Laureth Peak's father has taught her to look for recurring events, patterns, and numbers--a skill at which she's remarkably talented. Her secret: She is blind. But when her father goes missing, Laureth and her 7-year-old brother Benjamin are thrust into a mystery that takes them to New York City where surviving will take all her skill at spotting the amazing, shocking, and sometimes dangerous connections in a world full of darkness. Marcus Sedgwick's She Is Not Invisible is an intricate puzzle of a novel that sheds a light on the delicate ties that bind people to each other.
This title has Common Core connections.
About the Author
Marcus Sedgwick was born and raised in Kent in South East England, but now lives in the French Alps. His books have won and been shortlisted for many awards; most notably, he has been shortlisted for Britain’s Carnegie Medal six times, has received two Printz Honors, for Revolver and Ghosts of Heaven, and in 2013 won the Printz Award for Midwinterblood.
“Laureth is sixteen, smart, self-doubting, and blind. She is also desperate to find her missing famous author father . . . Readers will applaud Laureth's believable evolution into a more confident - and definitely more visible - young woman.” —The Horn Book
“This novel will have readers feeling a creepy sensation on the backs of their necks long after the last page.” —School Library Journal
“Sedgwick takes the somewhat shopworn theme of siblings on a parent hunt to a fascinating new level.” —Bulletin of the Center for Children's Books
“In a race against time, Laurel and Ben must investigate what happened to her father using the meager clues they have available . . . Recommend this book to mystery lovers and especially to those who enjoyed Girl, Stolen.” —VOYA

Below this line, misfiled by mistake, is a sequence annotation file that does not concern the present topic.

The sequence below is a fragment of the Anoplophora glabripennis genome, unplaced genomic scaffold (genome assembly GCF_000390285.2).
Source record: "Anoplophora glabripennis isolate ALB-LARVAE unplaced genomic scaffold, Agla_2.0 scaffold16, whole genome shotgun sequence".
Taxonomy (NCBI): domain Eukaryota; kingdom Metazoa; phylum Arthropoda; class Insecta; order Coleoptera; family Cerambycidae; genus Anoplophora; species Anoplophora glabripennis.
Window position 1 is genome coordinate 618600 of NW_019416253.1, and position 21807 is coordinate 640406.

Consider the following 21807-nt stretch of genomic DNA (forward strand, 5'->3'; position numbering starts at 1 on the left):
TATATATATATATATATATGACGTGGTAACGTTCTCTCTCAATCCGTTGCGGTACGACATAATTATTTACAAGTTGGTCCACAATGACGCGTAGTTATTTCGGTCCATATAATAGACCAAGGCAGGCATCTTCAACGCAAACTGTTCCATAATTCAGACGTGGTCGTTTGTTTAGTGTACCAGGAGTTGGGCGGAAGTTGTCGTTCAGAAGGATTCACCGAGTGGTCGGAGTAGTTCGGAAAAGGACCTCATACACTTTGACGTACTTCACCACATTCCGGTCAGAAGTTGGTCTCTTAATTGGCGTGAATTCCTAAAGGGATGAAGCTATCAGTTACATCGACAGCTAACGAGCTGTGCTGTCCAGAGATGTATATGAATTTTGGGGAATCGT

“*A thriller that challenges readers' understanding of the universe . . . It's no coincidence that Sedgwick has crafted yet another gripping tale of wonder.” —Kirkus Reviews, starred review*"
“*This fast-paced thriller delivers a compelling mystery, thought-provoking questions about existence, and brilliantly lifelike characters.” —Booklist, starred review
“*Printz-winner Sedgwick (Midwinterblood) again demonstrates his remarkable versatility, trading the generations-spanning horrors of his recent books for an equally tense contemporary story about coincidence, obsession, and the ways in which we see the world.” —Publishers Weekly, starred review
“What this book proves, is that Marcus is not only one of the greatest British YA writers, but one of the most versatile too. Unlike anything he has written before and a book that will reach a whole new audience. Bloomin' loved it.” —-Phil Earle, author of Heroic, Being Billy and Saving Daisy
“Marcus Sedgwick doesn't speak down to his teen readers. He tells it how it is, without footnotes or gloss, and it's up to the reader to decide how much they want to take from his books. A rollicking good adventure? No problem - that's there and easily available. Just let your eyes slide across the bits in italics and jump to the next event. It would be a shame to do that, though, because for those prepared to deal with it, there's much, much more in this book: theories and philosophies and ideas which stretch the reader and give the adventure far greater depth and resonance.” —The Bookbag
“Sedgwick's prose is as crisp and clear as always, without losing a single fathom of emotional depth, and Laureth and Benjamin will resonate soundly with anyone who has ever negotiated the ups and downs of sibling relationships.” —Rebecca Davies, The Independent: Children's Book Blog
“Marcus Sedgwick has written a story which really makes you think. He has referred to it as an iceberg and certainly the story can be read on two levels; on the surface a simple story of a girl, Laureth, accompanied by her young brother, Ben and his beloved soft toy, Stan, determined to find their missing father, in spite of Laureth's personal circumstances making this no easy task and, below the surface, a much more complicated story, concerning the nature of obsession and coincidence; all of which leaves you pondering and re-reading. Familial relationships are at the heart of this story and how these can engender love, confidence and faith. Laureth is awe-inspiring and loveable. Her personal journey is totally absorbing.” —Gill Perry, Waterstones.com